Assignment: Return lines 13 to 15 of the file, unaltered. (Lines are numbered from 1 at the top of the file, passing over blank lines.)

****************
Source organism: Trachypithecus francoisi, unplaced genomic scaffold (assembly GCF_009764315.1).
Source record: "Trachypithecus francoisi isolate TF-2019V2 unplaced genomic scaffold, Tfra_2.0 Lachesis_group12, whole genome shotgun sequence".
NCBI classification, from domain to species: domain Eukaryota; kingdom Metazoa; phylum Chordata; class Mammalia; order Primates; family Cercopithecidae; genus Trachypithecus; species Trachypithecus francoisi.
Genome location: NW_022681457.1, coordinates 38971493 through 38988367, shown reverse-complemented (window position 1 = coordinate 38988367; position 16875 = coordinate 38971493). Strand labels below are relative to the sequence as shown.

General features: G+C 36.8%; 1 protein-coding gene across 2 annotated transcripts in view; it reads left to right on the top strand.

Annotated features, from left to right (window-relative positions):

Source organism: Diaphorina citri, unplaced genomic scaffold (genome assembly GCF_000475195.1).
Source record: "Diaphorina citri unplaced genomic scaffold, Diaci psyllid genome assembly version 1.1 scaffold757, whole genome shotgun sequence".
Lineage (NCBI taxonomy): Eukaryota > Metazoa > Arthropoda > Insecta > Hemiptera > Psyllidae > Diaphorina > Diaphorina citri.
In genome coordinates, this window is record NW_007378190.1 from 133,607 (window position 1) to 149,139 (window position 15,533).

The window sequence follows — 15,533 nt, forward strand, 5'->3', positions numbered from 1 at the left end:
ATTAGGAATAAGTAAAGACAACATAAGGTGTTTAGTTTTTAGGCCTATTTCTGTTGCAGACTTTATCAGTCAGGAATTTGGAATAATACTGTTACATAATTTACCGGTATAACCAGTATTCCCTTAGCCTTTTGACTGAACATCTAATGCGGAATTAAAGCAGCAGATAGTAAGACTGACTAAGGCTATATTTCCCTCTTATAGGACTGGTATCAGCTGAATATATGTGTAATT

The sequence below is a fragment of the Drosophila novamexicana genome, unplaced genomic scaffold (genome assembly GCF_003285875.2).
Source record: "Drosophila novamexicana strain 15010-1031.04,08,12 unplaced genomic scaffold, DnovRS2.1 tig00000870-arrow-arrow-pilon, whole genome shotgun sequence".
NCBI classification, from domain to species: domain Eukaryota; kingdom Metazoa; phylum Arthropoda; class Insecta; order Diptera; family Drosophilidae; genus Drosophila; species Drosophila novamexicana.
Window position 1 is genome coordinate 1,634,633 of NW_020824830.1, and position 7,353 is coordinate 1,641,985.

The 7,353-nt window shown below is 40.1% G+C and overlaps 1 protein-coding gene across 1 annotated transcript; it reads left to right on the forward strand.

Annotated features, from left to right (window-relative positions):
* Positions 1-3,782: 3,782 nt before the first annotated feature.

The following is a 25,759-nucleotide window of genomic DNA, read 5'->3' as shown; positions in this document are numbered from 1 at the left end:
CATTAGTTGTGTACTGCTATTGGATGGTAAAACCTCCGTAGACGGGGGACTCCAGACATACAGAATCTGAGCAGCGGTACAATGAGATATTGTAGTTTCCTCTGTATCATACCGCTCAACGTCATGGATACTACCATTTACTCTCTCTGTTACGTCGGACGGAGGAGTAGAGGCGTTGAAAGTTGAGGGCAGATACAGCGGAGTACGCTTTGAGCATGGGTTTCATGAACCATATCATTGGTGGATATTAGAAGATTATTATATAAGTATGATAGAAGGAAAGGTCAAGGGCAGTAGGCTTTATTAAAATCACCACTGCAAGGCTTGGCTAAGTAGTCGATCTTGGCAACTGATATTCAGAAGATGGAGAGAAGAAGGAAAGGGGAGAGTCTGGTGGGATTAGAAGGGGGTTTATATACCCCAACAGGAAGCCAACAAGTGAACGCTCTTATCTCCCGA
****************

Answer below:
The sequence below is a fragment of the Drosophila novamexicana genome, unplaced genomic scaffold (genome assembly GCF_003285875.2).
Source record: "Drosophila novamexicana strain 15010-1031.04,08,12 unplaced genomic scaffold, DnovRS2.1 tig00000870-arrow-arrow-pilon, whole genome shotgun sequence".
NCBI classification, from domain to species: domain Eukaryota; kingdom Metazoa; phylum Arthropoda; class Insecta; order Diptera; family Drosophilidae; genus Drosophila; species Drosophila novamexicana.